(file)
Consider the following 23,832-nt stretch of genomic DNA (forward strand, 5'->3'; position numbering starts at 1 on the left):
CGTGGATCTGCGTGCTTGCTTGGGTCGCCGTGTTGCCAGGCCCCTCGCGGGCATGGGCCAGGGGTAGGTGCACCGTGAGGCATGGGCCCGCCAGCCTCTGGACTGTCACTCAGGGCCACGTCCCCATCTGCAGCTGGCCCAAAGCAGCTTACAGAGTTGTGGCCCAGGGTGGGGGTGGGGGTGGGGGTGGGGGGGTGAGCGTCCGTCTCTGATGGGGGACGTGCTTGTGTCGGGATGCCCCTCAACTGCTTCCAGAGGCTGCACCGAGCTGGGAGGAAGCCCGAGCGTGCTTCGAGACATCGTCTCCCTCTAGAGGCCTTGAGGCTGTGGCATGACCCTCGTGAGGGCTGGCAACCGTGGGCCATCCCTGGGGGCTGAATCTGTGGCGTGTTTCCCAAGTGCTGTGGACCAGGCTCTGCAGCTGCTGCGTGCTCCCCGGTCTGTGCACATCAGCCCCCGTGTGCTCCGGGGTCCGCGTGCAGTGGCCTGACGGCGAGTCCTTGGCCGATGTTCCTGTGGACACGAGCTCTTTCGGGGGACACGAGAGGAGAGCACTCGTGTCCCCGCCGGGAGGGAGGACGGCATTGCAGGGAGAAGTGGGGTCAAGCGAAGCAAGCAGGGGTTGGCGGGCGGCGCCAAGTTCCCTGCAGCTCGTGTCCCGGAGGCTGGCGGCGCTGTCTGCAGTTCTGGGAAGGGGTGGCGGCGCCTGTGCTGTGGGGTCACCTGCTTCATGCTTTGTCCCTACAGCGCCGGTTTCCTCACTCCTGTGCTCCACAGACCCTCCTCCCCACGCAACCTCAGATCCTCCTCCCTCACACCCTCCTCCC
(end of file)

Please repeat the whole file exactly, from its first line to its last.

Consider the following 23,832-nt stretch of genomic DNA (forward strand, 5'->3'; position numbering starts at 1 on the left):
CGTGGATCTGCGTGCTTGCTTGGGTCGCCGTGTTGCCAGGCCCCTCGCGGGCATGGGCCAGGGGTAGGTGCACCGTGAGGCATGGGCCCGCCAGCCTCTGGACTGTCACTCAGGGCCACGTCCCCATCTGCAGCTGGCCCAAAGCAGCTTACAGAGTTGTGGCCCAGGGTGGGGGTGGGGGTGGGGGTGGGGGGGTGAGCGTCCGTCTCTGATGGGGGACGTGCTTGTGTCGGGATGCCCCTCAACTGCTTCCAGAGGCTGCACCGAGCTGGGAGGAAGCCCGAGCGTGCTTCGAGACATCGTCTCCCTCTAGAGGCCTTGAGGCTGTGGCATGACCCTCGTGAGGGCTGGCAACCGTGGGCCATCCCTGGGGGCTGAATCTGTGGCGTGTTTCCCAAGTGCTGTGGACCAGGCTCTGCAGCTGCTGCGTGCTCCCCGGTCTGTGCACATCAGCCCCCGTGTGCTCCGGGGTCCGCGTGCAGTGGCCTGACGGCGAGTCCTTGGCCGATGTTCCTGTGGACACGAGCTCTTTCGGGGGACACGAGAGGAGAGCACTCGTGTCCCCGCCGGGAGGGAGGACGGCATTGCAGGGAGAAGTGGGGTCAAGCGAAGCAAGCAGGGGTTGGCGGGCGGCGCCAAGTTCCCTGCAGCTCGTGTCCCGGAGGCTGGCGGCGCTGTCTGCAGTTCTGGGAAGGGGTGGCGGCGCCTGTGCTGTGGGGTCACCTGCTTCATGCTTTGTCCCTACAGCGCCGGTTTCCTCACTCCTGTGCTCCACAGACCCTCCTCCCCACGCAACCTCAGATCCTCCTCCCTCACACCCTCCTCCC